It is not often that we have the distinct pleasure of viewing an animal as beautiful as a Bobcat from our porch, but this week I had the rare opportunity to do so. Most often to see a Bobcat you would have to make a visit to your local zoo, and then you would be seeing an animal in a caged environment. I was fortunate to be in the right place at the right time and a wild Florida Bobcat paid me a visit, right in my very own backyard.
When Kili and I are taking our walks I usually let him decide where we are going. Oftentimes he likes to walk to the edge of the Inlet At Sebastian property where we live in Sebastian. We then walk on the east side of the nature preserve, along the two natural ponds that sit right in front of the preserve. This is where we had the otter siting earlier this week.
Since Kili is a little guy he likes to walk along the edge of the long hedge that has been planted separating the nature preserve from the ponds. I always keep Kili on his leash even when we are near the preserve to keep him from wandering off into the preserve. I think he would stay very close to me but the preserve is off limits for us.
For some reason Kili did not want to take the path which ran next to the preserve so we walked back home on the street that leads into our complex. As we were nearing the steps getting ready to take the stairs up, I looked over from the sidewalk and realized that there was a very large Bobcat sitting in the hedge row that we usually walk by. There is a place where a shrub has been taken out and the beautiful cat was sitting there watching us. He was a beautiful species and as we moved he continued to watch us from a distance. I’m sure he would have not made himself present had we walked down the grassy path, but I was also thankful we did not have to test this theory. I think I would have had the beegeebers scared out of me had we come right up to this very large cat.
The bobcat was listed in Appendix II of the Convention on International Trade in Endangered Species of Wild Fauna and Flora (CITES), which means it is not considered threatened with extinction, but that hunting and trading must be closely monitored. The animal is regulated in all three of its range countries and it is found in a number of protected areas of the United States, its principal territory. Estimates from the U.S. Fish and Wildlife Service placed bobcat numbers between 700,000 and 1,500,000 in the U.S. as of 1988 with increased range and population density suggesting even greater numbers in subsequent years; for these reasons.
In 2007, the U.S. petitioned CITES to remove the cat from Appendix II. Populations in Canada and Mexico remain stable and healthy. The IUCN lists it as a species of “least concern”, noting that it is relatively widespread and abundant.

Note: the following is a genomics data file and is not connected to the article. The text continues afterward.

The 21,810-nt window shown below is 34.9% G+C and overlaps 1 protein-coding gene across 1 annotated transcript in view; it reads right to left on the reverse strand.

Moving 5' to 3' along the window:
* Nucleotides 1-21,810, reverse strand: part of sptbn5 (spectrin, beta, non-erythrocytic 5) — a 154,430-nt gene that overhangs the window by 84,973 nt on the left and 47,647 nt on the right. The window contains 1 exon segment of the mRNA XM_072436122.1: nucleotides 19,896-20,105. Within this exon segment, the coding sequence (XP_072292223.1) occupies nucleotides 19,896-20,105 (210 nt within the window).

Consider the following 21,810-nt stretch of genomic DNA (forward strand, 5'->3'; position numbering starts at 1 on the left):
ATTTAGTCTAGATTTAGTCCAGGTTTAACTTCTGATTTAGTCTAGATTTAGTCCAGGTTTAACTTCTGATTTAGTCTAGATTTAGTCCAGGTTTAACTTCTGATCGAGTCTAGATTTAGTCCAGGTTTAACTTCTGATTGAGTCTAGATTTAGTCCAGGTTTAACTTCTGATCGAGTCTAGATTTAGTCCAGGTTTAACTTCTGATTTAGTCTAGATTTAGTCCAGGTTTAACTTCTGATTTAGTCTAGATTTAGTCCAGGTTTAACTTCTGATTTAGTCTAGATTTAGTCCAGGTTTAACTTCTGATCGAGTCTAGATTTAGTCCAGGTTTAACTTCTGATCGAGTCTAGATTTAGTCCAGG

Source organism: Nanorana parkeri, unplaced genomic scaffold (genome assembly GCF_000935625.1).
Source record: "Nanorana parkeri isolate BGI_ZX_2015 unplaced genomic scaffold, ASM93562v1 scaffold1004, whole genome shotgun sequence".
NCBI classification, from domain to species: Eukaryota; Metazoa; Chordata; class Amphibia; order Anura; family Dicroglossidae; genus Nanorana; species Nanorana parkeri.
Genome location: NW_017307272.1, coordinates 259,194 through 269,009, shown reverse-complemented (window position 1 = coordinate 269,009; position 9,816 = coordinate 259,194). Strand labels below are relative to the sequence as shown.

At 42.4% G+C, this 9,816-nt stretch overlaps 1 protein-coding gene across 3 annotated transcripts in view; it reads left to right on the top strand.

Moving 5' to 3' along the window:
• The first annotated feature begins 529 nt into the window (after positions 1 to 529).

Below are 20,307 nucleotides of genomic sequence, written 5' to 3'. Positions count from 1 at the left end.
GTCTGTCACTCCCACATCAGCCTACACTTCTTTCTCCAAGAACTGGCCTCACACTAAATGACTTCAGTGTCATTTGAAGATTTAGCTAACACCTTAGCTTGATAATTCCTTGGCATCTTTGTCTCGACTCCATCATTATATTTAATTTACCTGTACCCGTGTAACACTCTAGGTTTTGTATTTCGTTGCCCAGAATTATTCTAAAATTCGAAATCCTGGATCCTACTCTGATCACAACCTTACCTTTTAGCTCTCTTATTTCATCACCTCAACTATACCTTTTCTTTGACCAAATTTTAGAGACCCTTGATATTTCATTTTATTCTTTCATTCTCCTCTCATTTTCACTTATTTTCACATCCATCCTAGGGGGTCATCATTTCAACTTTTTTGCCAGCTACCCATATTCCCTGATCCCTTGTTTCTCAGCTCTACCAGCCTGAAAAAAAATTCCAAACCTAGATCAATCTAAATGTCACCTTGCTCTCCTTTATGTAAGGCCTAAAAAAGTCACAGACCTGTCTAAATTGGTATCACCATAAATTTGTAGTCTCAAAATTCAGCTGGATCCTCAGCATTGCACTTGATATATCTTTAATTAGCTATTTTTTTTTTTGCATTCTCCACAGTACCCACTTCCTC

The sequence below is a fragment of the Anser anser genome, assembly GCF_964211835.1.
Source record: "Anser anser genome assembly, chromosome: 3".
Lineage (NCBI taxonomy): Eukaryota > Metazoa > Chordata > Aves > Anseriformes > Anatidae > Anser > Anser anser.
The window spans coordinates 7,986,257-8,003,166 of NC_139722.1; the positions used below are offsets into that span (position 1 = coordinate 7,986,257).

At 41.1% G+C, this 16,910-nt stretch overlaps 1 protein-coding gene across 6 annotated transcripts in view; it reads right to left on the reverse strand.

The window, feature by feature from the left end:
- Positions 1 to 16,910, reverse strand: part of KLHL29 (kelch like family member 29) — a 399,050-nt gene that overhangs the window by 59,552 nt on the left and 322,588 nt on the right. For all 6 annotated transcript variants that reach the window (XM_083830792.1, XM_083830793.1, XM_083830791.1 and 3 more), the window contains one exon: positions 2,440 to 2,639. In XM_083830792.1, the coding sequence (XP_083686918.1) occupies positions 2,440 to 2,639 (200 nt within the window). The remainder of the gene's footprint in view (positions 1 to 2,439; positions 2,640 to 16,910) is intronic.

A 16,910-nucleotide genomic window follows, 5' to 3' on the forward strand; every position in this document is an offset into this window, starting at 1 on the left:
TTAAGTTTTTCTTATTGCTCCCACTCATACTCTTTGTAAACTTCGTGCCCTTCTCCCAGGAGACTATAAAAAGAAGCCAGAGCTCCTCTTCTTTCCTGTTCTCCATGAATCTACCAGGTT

Bobcats occur throughout the contiguous United States – with the exception of Delaware – and in a variety of habitats – from bottom land forests in Alabama to arid deserts in Mexico, and from northern boreal forests in Canada to the humid tropical regions of Florida. Though wide-ranging, its distribution is restricted in some locations, including Illinois, Indiana, Iowa, Michigan, Missouri, and Ohio.
Most causes of bobcat mortality are human-related; legal harvest and vehicle-caused mortalities are most common. Bobcats skins are the most common bobcat item in trade, accounting for 92% of CITES-recorded bobcat trade from 2002 through 2006. Other parts and products that are traded include whole bodies, carvings, claws, feet, garments, leather products, plates, skins, skin pieces, skulls, skeletons, specimens, tails, teeth, and trophies. The bobcat is legally harvested in 38 states of the United States. In Canada, bobcats are harvested from 7 of lower Canadaian regions, where the bobcat is traded almost exclusively for its pelt. In Mexico, bobcats are primarily game species, and exports are restricted to trophies. I much prefer to just think of the Bobcat as being free to wonder in nature, but then again, I am not big on hunting – thank goodness I am not married to someone who likes to hunt wild animals. Geoffrey would rather feed them and let them run wild and it is just one more thing that we agree on!
I feel very fortunate to have seen a Bobcat this week in the wild. We seem to get a burst of energy each time we are blessed with a gift of nature near our door step. pkp